May 6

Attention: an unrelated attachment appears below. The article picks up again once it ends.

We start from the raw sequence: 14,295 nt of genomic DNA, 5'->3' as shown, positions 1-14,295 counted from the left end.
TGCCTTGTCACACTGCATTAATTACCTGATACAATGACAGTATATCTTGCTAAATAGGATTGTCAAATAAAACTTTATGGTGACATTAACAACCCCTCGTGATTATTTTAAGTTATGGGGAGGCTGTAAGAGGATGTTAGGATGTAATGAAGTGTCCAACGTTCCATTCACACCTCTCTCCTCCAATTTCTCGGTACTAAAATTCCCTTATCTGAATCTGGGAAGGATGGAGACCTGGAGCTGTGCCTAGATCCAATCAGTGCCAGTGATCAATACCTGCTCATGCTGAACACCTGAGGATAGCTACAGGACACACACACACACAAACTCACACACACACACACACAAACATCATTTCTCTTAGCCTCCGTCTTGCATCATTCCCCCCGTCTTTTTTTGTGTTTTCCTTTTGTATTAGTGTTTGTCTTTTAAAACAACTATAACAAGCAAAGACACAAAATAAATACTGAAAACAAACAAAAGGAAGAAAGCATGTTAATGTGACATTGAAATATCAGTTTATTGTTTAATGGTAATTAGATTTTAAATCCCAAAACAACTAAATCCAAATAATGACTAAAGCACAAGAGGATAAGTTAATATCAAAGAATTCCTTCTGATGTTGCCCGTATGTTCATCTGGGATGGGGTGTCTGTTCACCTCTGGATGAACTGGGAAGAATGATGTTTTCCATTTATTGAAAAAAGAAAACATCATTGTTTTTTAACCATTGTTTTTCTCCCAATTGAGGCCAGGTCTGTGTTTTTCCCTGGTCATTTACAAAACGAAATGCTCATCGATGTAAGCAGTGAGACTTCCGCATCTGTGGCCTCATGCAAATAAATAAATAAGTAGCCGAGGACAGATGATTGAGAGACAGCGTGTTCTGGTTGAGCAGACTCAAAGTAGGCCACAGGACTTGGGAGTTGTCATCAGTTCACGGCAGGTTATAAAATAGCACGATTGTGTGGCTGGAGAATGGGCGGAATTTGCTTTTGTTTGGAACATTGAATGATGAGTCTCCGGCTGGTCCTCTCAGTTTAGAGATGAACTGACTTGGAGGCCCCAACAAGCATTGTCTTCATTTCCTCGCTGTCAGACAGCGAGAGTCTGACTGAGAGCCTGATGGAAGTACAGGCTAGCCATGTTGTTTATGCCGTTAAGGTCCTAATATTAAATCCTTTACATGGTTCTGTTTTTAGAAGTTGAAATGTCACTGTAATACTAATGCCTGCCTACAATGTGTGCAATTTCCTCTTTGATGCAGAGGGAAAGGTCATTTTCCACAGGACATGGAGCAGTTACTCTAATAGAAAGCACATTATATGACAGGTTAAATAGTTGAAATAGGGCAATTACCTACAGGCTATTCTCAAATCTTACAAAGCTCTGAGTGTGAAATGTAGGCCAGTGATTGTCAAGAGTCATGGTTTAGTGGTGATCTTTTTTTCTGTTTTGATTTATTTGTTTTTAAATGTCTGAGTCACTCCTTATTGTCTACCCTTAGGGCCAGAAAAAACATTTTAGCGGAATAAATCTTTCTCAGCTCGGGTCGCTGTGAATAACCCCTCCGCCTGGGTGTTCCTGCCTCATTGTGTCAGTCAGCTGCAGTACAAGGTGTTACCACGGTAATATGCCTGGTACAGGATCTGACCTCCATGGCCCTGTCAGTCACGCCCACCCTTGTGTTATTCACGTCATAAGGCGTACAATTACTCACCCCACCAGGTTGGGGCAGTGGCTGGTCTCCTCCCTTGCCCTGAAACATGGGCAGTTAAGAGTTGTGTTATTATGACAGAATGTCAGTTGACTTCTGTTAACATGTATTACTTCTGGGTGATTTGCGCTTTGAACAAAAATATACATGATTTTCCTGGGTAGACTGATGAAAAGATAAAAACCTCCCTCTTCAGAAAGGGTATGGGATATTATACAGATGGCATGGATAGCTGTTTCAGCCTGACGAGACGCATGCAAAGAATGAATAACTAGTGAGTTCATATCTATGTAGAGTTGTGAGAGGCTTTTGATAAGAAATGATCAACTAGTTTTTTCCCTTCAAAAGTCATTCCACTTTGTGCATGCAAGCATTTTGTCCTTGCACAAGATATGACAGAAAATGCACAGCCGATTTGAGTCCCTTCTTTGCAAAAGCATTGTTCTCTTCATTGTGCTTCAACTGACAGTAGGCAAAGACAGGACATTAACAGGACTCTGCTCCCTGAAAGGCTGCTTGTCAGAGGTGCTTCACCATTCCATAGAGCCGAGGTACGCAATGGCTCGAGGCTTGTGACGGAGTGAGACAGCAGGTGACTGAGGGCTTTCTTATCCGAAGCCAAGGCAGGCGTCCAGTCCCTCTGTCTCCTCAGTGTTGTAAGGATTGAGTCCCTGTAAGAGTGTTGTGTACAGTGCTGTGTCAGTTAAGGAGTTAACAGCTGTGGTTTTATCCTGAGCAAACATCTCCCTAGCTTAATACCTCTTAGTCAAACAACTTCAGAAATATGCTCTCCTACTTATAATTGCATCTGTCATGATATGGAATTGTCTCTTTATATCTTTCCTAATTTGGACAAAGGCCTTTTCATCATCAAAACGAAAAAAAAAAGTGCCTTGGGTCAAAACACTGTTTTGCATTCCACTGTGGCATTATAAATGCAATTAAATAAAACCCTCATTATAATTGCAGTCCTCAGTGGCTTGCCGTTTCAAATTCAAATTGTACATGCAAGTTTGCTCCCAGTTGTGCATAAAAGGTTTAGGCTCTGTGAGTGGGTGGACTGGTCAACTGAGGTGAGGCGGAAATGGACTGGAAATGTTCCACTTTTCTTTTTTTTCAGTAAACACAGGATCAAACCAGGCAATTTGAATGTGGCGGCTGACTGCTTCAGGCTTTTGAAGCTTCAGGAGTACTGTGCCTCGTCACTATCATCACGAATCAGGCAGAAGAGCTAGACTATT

Classical music: The Festival Choir of Madison performs under famed choral conductor Joseph Flummerfelt this Saturday night.